Women Embrace Carefree Fading And Denim Care
The phrase “aging gracefully” could as easily apply to a pair of beloved blue jeans as to the aging population that still finds them viable. “A well worn pair of jeans offers a vintage look, extreme comfort and a feeling that is similar to connecting with an old friend whom you haven’t seen in a while, yet you immediately fall into synch with,” says J.D. Breen, public relations director for James Jeans. “Every woman should have a pair that makes her feel this way.”
An increasing number of women apparently do feel that way; the Cotton Incorporated Lifestyle Monitor™ reports that most women love wearing denim and, perhaps because they better understand the nature of the fabric, they don’t mind if their denim fades. Eighty-three percent of female respondents told the Monitor that they enjoy or love wearing denim, and a slightly higher number cedes that they accept denim’s natural tendency to fade after washing.
Some in the industry consider this natural fading a simplistic form of “wabi-sabi,” an intricate Japanese philosophy that reveres the beauty of natural imperfections. Scott Morrison, a pioneer in the premium denim industry and founder of Earnest Sewn, explains how this concept figured largely in the creation of his popular line of jeans. “The fabric naturally has slight flaws and the way we do the washing adds a unique beauty to our jeans; every pair is different. That is my Western understanding of wabi-sabi, finding beauty in the imperfections.”
Chad Jackson, North American marketing manager for Evisu , another premium denim label, adds, “Denim gains character through imperfect characteristics over time; jeans plus wear brings on a wabi-sabi element appreciated by the individual.”
Solomon Smeke, president of Salt Works, another denim label agrees: “Women expect that their jeans will fade eventually. They will wear them faded, but they will also be buying new ones because denim is a commodity that women have to have. It’s like a car or a cell phone; it’s a part of everyday life and living.” According to the Monitor, a typical female respondent owns seven pairs of jeans and wears them four times a week on average.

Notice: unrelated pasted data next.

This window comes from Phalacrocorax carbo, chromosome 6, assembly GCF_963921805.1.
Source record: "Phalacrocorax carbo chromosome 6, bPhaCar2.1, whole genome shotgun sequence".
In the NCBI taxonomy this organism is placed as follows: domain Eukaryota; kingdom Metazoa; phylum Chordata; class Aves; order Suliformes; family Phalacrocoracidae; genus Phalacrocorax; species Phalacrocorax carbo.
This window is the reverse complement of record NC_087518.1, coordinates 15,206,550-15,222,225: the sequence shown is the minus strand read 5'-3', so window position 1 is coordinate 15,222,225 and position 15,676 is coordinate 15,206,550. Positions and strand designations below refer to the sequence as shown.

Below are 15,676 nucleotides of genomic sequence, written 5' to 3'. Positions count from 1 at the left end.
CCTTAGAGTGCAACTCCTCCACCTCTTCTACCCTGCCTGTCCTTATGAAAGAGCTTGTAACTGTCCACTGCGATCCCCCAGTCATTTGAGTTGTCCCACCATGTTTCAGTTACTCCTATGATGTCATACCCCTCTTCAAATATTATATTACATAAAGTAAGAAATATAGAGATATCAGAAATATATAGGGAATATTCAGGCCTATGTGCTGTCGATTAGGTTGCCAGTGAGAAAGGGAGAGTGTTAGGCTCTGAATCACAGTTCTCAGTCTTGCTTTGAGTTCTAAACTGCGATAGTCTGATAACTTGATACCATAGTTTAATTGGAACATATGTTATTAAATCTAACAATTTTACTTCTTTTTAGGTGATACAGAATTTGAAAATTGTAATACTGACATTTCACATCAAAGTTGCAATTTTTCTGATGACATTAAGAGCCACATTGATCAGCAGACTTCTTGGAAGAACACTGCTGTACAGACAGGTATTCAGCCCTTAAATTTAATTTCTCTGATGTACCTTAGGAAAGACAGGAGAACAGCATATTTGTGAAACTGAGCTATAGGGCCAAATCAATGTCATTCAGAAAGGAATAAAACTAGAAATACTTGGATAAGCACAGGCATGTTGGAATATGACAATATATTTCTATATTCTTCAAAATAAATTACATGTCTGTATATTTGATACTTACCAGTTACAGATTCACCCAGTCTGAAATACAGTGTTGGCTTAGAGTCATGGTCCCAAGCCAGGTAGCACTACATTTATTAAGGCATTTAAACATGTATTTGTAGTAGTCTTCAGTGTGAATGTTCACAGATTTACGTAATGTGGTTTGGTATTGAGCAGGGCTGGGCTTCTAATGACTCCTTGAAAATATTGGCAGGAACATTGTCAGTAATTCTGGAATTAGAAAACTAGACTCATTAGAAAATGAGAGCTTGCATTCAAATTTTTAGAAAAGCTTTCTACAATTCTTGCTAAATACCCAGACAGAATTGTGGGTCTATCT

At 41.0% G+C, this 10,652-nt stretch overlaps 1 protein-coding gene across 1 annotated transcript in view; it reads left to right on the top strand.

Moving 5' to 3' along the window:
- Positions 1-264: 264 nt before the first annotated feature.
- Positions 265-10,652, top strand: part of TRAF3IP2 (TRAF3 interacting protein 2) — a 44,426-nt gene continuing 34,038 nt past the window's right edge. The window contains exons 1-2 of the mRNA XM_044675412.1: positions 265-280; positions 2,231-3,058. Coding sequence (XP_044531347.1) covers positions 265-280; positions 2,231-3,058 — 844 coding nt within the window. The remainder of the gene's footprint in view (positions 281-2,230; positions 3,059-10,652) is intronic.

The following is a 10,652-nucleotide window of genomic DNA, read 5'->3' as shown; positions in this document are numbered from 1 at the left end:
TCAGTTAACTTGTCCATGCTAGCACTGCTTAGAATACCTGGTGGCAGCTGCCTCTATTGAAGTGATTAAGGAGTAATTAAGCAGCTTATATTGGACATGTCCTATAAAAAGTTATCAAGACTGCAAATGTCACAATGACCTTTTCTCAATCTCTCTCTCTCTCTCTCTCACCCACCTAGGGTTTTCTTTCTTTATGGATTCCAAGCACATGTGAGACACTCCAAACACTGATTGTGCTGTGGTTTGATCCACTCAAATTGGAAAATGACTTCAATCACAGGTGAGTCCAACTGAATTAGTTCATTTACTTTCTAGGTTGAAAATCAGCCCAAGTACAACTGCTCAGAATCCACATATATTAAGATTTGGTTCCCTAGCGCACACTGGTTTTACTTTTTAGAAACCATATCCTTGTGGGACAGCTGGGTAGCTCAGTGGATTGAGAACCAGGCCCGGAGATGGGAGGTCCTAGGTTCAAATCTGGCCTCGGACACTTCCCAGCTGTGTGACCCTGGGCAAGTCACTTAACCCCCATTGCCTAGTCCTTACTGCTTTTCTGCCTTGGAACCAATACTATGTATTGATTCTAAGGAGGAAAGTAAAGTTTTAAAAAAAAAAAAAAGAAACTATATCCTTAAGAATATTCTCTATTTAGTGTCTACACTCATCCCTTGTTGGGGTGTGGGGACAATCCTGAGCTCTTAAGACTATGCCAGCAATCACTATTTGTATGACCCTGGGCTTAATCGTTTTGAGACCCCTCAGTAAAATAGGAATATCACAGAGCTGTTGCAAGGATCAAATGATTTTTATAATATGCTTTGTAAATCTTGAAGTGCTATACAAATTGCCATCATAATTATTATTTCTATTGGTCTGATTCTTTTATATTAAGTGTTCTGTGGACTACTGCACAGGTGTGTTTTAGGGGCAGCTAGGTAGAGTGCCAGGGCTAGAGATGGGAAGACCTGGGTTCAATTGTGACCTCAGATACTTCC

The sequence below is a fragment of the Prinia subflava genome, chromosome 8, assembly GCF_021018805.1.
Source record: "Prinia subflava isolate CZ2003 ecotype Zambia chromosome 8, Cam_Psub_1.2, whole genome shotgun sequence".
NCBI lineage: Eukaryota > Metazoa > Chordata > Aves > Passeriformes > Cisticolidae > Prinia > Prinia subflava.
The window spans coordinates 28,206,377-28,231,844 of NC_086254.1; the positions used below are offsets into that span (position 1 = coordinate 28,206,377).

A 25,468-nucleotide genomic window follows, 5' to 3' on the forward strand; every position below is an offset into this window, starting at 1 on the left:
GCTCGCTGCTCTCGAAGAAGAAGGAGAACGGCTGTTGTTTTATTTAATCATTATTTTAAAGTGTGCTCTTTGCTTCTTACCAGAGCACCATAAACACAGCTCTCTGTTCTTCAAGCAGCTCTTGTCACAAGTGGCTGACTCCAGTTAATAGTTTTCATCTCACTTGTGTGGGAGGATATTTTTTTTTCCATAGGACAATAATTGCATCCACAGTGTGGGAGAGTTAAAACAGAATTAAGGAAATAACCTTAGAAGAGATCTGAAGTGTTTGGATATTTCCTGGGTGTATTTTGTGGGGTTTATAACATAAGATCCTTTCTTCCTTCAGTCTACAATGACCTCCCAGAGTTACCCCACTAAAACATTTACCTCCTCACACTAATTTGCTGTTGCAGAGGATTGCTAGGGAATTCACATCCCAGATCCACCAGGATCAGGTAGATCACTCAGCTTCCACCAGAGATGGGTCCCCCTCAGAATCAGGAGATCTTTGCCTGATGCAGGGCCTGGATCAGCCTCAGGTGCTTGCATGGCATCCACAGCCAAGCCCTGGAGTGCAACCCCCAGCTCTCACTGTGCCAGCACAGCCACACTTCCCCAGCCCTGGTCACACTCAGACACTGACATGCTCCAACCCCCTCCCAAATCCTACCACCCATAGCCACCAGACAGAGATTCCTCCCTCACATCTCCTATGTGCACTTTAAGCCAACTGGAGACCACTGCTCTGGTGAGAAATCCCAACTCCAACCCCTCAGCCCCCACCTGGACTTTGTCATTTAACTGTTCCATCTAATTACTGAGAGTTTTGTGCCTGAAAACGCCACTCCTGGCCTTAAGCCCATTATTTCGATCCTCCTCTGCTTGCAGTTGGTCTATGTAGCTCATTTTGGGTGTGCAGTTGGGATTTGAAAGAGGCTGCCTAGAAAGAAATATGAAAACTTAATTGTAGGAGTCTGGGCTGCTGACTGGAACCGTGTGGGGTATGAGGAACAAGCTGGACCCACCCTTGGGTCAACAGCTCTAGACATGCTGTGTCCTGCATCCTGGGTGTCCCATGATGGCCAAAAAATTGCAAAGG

Women maintain a wardrobe of denim for a variety of purposes, considers Jennifer Scott, denim buyer for Atrium, a retail emporium recognized for its denim merchandise. “There are day jeans and going-out jeans. When it comes to day jeans, women don’t really care if the color of their denim fades, because along with that process, jeans get softer, lighter and more comfortable.”
For the going-out jeans, however, care is key. Three of four female respondents told the Monitor that they sometimes or always check garment care labels. “The right washing will prolong the life of a garment,” promises Scott. “We hold seminars every Thursday morning for our sales associates, offering education on garment care, so they can educate customers on what to expect over time.”
Women would be wise to listen to the authorities about laundering their jeans, as there are instances where they wish to preserve the color, particularly with the latest generation of darker or novelty washes in stores now. “For the past two seasons, women have really embraced color in their denim. Our bright red and bright pink jeans have contrast stitching and you do not want to lose those details to the fading that comes with the laundering process,” Jackson from Evisu says.
“We have yellow, soft pink and baby blue jeans for summer,” offers Smeke from Salt Works. “We have darker, very clean washes for fall and these are hues that customers are going to want to maintain; so taking the time for proper care is essential.”
Tips include washing denim inside out in cold water and line drying to preserve the color. Consumers are clearly listening and that is reflected in a lesser incidence of fading than in the past. According to the Monitor, 30 percent of respondents in 2007 said that they had purchased a garment that faded, down from 32 percent making the same claim in 2002. This reduction over the past five years indicates that consumers are now better educated on the importance of garment care.
When fading did actually occur, consumers were most likely to blame their laundering skills, the Monitor reports. Thirty-three percent attributed fading to the way that they washed an item of clothing, 21 percent considered the garment of inferior quality. Education and experience in garment care makes a significant difference; according to the Monitor, older consumers encountered the fewest problems with fading. Just 16 percent of respondents aged 56 and older experienced fading issues, compared with 44 percent aged 16 to 24, 33 percent aged 25 to 34 and 21 percent aged 35 to 55.
“When women buy jeans, they take the time to learn how to wash them for whatever look they desire,” affirms Colette LoVullo, owner and founder of Coco and Delilah, an online boutique with a retail location in Manhattan’s Lower East Side.
As most of the experts attest, caring for denim is a careful equation of education and expectation. And when it does fade, embrace it, advises Breen from James Jeans. “There is something true blue about pair of jeans that you have made your own over time.”
This story is one in a series of articles based on findings from Cotton Incorporated’s Lifestyle Monitor™ tracking research. Each story will focus on a specific topic as it relates to the American women’s wear consumer and her attitudes and behavior regarding clothing, appearance, fashion, fiber selection and many other timely, relevant subjects.